Back about 10 years ago, my wife and I decided to build a house. We hired a friend of a friend as the General Contractor and he gave us a discounted rate. Unfortunately, as many of these situations tend to go, the relationship ended on a very sour note when I fired him about half way through the project. The guy eventually lost his license and was reportedly hopped up on pharmaceutical drugs. My wife and I decided that we would finish the house on our own.
One task that I took on was hanging the doors and installing all of the finish work. My brother-in-law was an established finish carpenter at the time and he offered to help me out for a day and show me the ropes. I had never done any carpentry work like this in my life. He walked me through my first window and I then attempted one on my own. It took me just over 2 hours to trim out a single window. At this rate, if my math is correct, it would take me approximately 75 hours just to do the finish work on the windows. The week I took off from my “real job” was not going to cut it, but I forged on. By the second day, I was ripping through windows 2 at a time in about an hour. Thank you to some much needed tool additions.
I went to Home Depot that first discouraging night and picked up a Makita LS1013L. It is a 10” chop saw with all of the tilt, angle, and compounding bells and whistles. It ran almost $600, but as I explained to my wife, it was either $600 for the saw or $10K for a finish carpenter. She reluctantly OK’d the purchase. The accuracy of the saw combined with the improving accuracy of the carpenter, decreased my work time drastically over the next couple of days.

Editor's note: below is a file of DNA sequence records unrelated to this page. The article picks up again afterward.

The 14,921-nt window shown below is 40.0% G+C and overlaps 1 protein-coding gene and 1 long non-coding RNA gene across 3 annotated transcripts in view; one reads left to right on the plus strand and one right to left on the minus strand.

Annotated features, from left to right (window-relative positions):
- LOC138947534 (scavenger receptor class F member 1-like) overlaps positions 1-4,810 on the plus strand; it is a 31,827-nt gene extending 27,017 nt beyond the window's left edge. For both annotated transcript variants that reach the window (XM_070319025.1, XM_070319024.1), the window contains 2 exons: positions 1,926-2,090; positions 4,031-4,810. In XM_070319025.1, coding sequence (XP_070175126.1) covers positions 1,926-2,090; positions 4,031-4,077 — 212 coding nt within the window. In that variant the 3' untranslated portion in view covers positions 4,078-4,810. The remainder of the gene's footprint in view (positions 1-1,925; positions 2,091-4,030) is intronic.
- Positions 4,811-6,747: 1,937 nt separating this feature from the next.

I have owned a number of Makita tools and I am always pleased with them. This saw is no exception. The construction is sturdy and the motion is fluid. Even after 10 years, the saw still cuts with as much power and efficiency as when I purchased it. I would say that the only downside to the saw is its weight. It is a bear to move around, but if you want a heavy duty saw that is a fantastic addition to any shop, this is the one.
It looks like it has been updated a bit over the years but Amazon has a very similar model. It is the Makita LS1016L and the customers’ tool reviews speak for themselves. The “L” at the end means that it is the model with the laser. I know that it seems like overkill to have the laser option, but I assure you that once you learn exactly where the kerf will land in relation to the laser, you can make ridiculously accurate cuts on the first try every time. In addition, the version without the laser is only about $20 less.